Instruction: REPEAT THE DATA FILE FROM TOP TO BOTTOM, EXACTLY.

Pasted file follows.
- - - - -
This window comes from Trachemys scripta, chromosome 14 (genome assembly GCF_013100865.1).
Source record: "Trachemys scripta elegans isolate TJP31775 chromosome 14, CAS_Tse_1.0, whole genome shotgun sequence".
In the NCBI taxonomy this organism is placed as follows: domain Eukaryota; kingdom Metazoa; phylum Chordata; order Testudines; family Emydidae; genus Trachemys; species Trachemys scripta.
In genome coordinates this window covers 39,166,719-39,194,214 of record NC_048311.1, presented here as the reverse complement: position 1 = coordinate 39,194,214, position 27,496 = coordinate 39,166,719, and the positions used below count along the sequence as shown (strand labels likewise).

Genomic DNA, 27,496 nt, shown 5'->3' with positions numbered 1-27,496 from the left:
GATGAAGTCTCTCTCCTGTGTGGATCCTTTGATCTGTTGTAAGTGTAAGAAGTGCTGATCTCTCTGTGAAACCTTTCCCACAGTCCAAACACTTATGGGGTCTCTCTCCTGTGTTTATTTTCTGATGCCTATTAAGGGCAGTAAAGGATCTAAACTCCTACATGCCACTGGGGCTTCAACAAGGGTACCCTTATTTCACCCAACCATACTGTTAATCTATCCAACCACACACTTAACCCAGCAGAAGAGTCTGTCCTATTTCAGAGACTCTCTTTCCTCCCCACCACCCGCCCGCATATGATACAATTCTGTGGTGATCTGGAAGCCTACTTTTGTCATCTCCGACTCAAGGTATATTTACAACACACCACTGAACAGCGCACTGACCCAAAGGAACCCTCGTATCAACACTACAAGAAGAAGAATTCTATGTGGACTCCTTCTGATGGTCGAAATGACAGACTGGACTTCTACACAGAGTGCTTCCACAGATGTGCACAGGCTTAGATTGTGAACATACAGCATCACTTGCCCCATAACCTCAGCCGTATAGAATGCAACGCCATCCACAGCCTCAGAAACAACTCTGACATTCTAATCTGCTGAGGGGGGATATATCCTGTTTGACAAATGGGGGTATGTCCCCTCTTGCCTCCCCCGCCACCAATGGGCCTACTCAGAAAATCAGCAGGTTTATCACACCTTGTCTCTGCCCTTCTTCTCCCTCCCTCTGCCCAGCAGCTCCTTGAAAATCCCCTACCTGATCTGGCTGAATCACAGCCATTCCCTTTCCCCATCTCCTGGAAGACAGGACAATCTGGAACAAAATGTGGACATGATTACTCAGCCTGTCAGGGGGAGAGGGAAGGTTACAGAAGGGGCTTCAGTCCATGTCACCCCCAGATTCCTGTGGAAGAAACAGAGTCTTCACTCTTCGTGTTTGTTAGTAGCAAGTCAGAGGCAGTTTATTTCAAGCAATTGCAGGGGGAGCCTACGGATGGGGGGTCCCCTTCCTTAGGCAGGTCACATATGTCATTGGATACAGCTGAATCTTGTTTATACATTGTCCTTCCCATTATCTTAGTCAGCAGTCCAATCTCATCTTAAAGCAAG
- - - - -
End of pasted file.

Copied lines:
This window comes from Trachemys scripta, chromosome 14 (genome assembly GCF_013100865.1).
Source record: "Trachemys scripta elegans isolate TJP31775 chromosome 14, CAS_Tse_1.0, whole genome shotgun sequence".
In the NCBI taxonomy this organism is placed as follows: domain Eukaryota; kingdom Metazoa; phylum Chordata; order Testudines; family Emydidae; genus Trachemys; species Trachemys scripta.
In genome coordinates this window covers 39,166,719-39,194,214 of record NC_048311.1, presented here as the reverse complement: position 1 = coordinate 39,194,214, position 27,496 = coordinate 39,166,719, and the positions used below count along the sequence as shown (strand labels likewise).

Genomic DNA, 27,496 nt, shown 5'->3' with positions numbered 1-27,496 from the left:
GATGAAGTCTCTCTCCTGTGTGGATCCTTTGATCTGTTGTAAGTGTAAGAAGTGCTGATCTCTCTGTGAAACCTTTCCCACAGTCCAAACACTTATGGGGTCTCTCTCCTGTGTTTATTTTCTGATGCCTATTAAGGGCAGTAAAGGATCTAAACTCCTACATGCCACTGGGGCTTCAACAAGGGTACCCTTATTTCACCCAACCATACTGTTAATCTATCCAACCACACACTTAACCCAGCAGAAGAGTCTGTCCTATTTCAGAGACTCTCTTTCCTCCCCACCACCCGCCCGCATATGATACAATTCTGTGGTGATCTGGAAGCCTACTTTTGTCATCTCCGACTCAAGGTATATTTACAACACACCACTGAACAGCGCACTGACCCAAAGGAACCCTCGTATCAACACTACAAGAAGAAGAATTCTATGTGGACTCCTTCTGATGGTCGAAATGACAGACTGGACTTCTACACAGAGTGCTTCCACAGATGTGCACAGGCTTAGATTGTGAACATACAGCATCACTTGCCCCATAACCTCAGCCGTATAGAATGCAACGCCATCCACAGCCTCAGAAACAACTCTGACATTCTAATCTGCTGAGGGGGGATATATCCTGTTTGACAAATGGGGGTATGTCCCCTCTTGCCTCCCCCGCCACCAATGGGCCTACTCAGAAAATCAGCAGGTTTATCACACCTTGTCTCTGCCCTTCTTCTCCCTCCCTCTGCCCAGCAGCTCCTTGAAAATCCCCTACCTGATCTGGCTGAATCACAGCCATTCCCTTTCCCCATCTCCTGGAAGACAGGACAATCTGGAACAAAATGTGGACATGATTACTCAGCCTGTCAGGGGGAGAGGGAAGGTTACAGAAGGGGCTTCAGTCCATGTCACCCCCAGATTCCTGTGGAAGAAACAGAGTCTTCACTCTTCGTGTTTGTTAGTAGCAAGTCAGAGGCAGTTTATTTCAAGCAATTGCAGGGGGAGCCTACGGATGGGGGGTCCCCTTCCTTAGGCAGGTCACATATGTCATTGGATACAGCTGAATCTTGTTTATACATTGTCCTTCCCATTATCTTAGTCAGCAGTCCAATCTCATCTTAAAGCAAG